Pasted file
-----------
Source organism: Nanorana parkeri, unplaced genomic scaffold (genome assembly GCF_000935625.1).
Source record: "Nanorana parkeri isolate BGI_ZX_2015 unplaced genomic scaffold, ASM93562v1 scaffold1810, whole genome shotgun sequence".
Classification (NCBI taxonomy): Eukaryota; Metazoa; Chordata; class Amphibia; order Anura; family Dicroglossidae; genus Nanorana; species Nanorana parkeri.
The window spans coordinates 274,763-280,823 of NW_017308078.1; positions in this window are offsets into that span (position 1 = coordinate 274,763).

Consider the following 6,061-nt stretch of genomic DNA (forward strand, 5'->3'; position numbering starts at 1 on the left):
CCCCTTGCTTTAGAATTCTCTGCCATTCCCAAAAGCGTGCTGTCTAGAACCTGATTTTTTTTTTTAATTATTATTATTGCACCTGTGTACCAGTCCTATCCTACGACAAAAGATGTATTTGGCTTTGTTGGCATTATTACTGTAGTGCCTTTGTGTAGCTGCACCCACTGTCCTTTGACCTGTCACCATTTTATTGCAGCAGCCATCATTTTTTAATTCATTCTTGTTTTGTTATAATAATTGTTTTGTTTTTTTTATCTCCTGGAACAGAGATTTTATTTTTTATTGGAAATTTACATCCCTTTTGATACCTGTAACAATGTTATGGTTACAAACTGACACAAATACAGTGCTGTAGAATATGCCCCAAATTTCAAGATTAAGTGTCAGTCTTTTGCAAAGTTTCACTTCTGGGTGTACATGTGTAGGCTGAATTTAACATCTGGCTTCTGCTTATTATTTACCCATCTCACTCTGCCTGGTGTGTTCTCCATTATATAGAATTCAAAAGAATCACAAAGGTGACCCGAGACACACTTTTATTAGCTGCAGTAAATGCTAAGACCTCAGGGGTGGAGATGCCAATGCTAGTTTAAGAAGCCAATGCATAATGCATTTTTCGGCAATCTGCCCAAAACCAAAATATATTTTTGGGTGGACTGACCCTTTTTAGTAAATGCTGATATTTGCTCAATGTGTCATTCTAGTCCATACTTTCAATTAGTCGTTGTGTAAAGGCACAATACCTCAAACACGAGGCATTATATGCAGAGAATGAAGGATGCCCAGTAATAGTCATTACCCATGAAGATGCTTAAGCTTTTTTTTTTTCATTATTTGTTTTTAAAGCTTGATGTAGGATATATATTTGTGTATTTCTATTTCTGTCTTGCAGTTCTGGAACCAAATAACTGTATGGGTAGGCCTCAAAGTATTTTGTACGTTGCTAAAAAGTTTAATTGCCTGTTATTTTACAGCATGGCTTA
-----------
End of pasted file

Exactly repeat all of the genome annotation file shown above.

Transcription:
Source organism: Nanorana parkeri, unplaced genomic scaffold (genome assembly GCF_000935625.1).
Source record: "Nanorana parkeri isolate BGI_ZX_2015 unplaced genomic scaffold, ASM93562v1 scaffold1810, whole genome shotgun sequence".
Classification (NCBI taxonomy): Eukaryota; Metazoa; Chordata; class Amphibia; order Anura; family Dicroglossidae; genus Nanorana; species Nanorana parkeri.
The window spans coordinates 274,763-280,823 of NW_017308078.1; positions in this window are offsets into that span (position 1 = coordinate 274,763).

Consider the following 6,061-nt stretch of genomic DNA (forward strand, 5'->3'; position numbering starts at 1 on the left):
CCCCTTGCTTTAGAATTCTCTGCCATTCCCAAAAGCGTGCTGTCTAGAACCTGATTTTTTTTTTTAATTATTATTATTGCACCTGTGTACCAGTCCTATCCTACGACAAAAGATGTATTTGGCTTTGTTGGCATTATTACTGTAGTGCCTTTGTGTAGCTGCACCCACTGTCCTTTGACCTGTCACCATTTTATTGCAGCAGCCATCATTTTTTAATTCATTCTTGTTTTGTTATAATAATTGTTTTGTTTTTTTTATCTCCTGGAACAGAGATTTTATTTTTTATTGGAAATTTACATCCCTTTTGATACCTGTAACAATGTTATGGTTACAAACTGACACAAATACAGTGCTGTAGAATATGCCCCAAATTTCAAGATTAAGTGTCAGTCTTTTGCAAAGTTTCACTTCTGGGTGTACATGTGTAGGCTGAATTTAACATCTGGCTTCTGCTTATTATTTACCCATCTCACTCTGCCTGGTGTGTTCTCCATTATATAGAATTCAAAAGAATCACAAAGGTGACCCGAGACACACTTTTATTAGCTGCAGTAAATGCTAAGACCTCAGGGGTGGAGATGCCAATGCTAGTTTAAGAAGCCAATGCATAATGCATTTTTCGGCAATCTGCCCAAAACCAAAATATATTTTTGGGTGGACTGACCCTTTTTAGTAAATGCTGATATTTGCTCAATGTGTCATTCTAGTCCATACTTTCAATTAGTCGTTGTGTAAAGGCACAATACCTCAAACACGAGGCATTATATGCAGAGAATGAAGGATGCCCAGTAATAGTCATTACCCATGAAGATGCTTAAGCTTTTTTTTTTTCATTATTTGTTTTTAAAGCTTGATGTAGGATATATATTTGTGTATTTCTATTTCTGTCTTGCAGTTCTGGAACCAAATAACTGTATGGGTAGGCCTCAAAGTATTTTGTACGTTGCTAAAAAGTTTAATTGCCTGTTATTTTACAGCATGGCTTA